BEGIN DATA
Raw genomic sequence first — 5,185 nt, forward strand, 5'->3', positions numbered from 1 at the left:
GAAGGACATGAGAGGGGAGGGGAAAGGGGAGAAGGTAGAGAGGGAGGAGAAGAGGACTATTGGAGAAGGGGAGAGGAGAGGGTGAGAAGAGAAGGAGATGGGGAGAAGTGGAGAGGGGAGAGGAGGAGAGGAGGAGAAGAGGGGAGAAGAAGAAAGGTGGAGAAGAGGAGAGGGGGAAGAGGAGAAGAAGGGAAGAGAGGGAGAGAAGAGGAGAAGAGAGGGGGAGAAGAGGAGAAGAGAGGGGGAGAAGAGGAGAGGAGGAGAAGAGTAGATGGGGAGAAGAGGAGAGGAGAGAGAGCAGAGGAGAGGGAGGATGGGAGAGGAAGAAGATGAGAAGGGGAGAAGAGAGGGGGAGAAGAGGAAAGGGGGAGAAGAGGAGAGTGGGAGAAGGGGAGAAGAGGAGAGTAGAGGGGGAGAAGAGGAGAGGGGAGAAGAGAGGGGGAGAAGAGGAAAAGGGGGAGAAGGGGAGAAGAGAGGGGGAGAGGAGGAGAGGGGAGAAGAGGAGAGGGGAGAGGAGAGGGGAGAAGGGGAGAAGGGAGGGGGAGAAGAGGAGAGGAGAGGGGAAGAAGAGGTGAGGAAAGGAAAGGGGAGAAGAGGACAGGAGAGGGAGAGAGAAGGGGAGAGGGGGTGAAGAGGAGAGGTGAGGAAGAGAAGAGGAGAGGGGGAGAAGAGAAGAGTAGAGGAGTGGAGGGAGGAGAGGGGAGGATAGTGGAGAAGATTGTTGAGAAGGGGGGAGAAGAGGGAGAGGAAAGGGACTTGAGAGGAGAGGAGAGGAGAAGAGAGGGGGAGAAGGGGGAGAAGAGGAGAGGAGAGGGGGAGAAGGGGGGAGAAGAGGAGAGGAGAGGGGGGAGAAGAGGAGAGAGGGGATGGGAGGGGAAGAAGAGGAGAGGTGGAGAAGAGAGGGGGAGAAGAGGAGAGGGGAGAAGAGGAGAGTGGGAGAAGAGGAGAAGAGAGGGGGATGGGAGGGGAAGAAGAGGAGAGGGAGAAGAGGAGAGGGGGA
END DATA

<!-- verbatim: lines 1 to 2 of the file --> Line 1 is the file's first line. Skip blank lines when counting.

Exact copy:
Raw genomic sequence first — 5,185 nt, forward strand, 5'->3', positions numbered from 1 at the left:
GAAGGACATGAGAGGGGAGGGGAAAGGGGAGAAGGTAGAGAGGGAGGAGAAGAGGACTATTGGAGAAGGGGAGAGGAGAGGGTGAGAAGAGAAGGAGATGGGGAGAAGTGGAGAGGGGAGAGGAGGAGAGGAGGAGAAGAGGGGAGAAGAAGAAAGGTGGAGAAGAGGAGAGGGGGAAGAGGAGAAGAAGGGAAGAGAGGGAGAGAAGAGGAGAAGAGAGGGGGAGAAGAGGAGAAGAGAGGGGGAGAAGAGGAGAGGAGGAGAAGAGTAGATGGGGAGAAGAGGAGAGGAGAGAGAGCAGAGGAGAGGGAGGATGGGAGAGGAAGAAGATGAGAAGGGGAGAAGAGAGGGGGAGAAGAGGAAAGGGGGAGAAGAGGAGAGTGGGAGAAGGGGAGAAGAGGAGAGTAGAGGGGGAGAAGAGGAGAGGGGAGAAGAGAGGGGGAGAAGAGGAAAAGGGGGAGAAGGGGAGAAGAGAGGGGGAGAGGAGGAGAGGGGAGAAGAGGAGAGGGGAGAGGAGAGGGGAGAAGGGGAGAAGGGAGGGGGAGAAGAGGAGAGGAGAGGGGAAGAAGAGGTGAGGAAAGGAAAGGGGAGAAGAGGACAGGAGAGGGAGAGAGAAGGGGAGAGGGGGTGAAGAGGAGAGGTGAGGAAGAGAAGAGGAGAGGGGGAGAAGAGAAGAGTAGAGGAGTGGAGGGAGGAGAGGGGAGGATAGTGGAGAAGATTGTTGAGAAGGGGGGAGAAGAGGGAGAGGAAAGGGACTTGAGAGGAGAGGAGAGGAGAAGAGAGGGGGAGAAGGGGGAGAAGAGGAGAGGAGAGGGGGAGAAGGGGGGAGAAGAGGAGAGGAGAGGGGGGAGAAGAGGAGAGAGGGGATGGGAGGGGAAGAAGAGGAGAGGTGGAGAAGAGAGGGGGAGAAGAGGAGAGGGGAGAAGAGGAGAGTGGGAGAAGAGGAGAAGAGAGGGGGATGGGAGGGGAAGAAGAGGAGAGGGAGAAGAGGAGAGGGGGA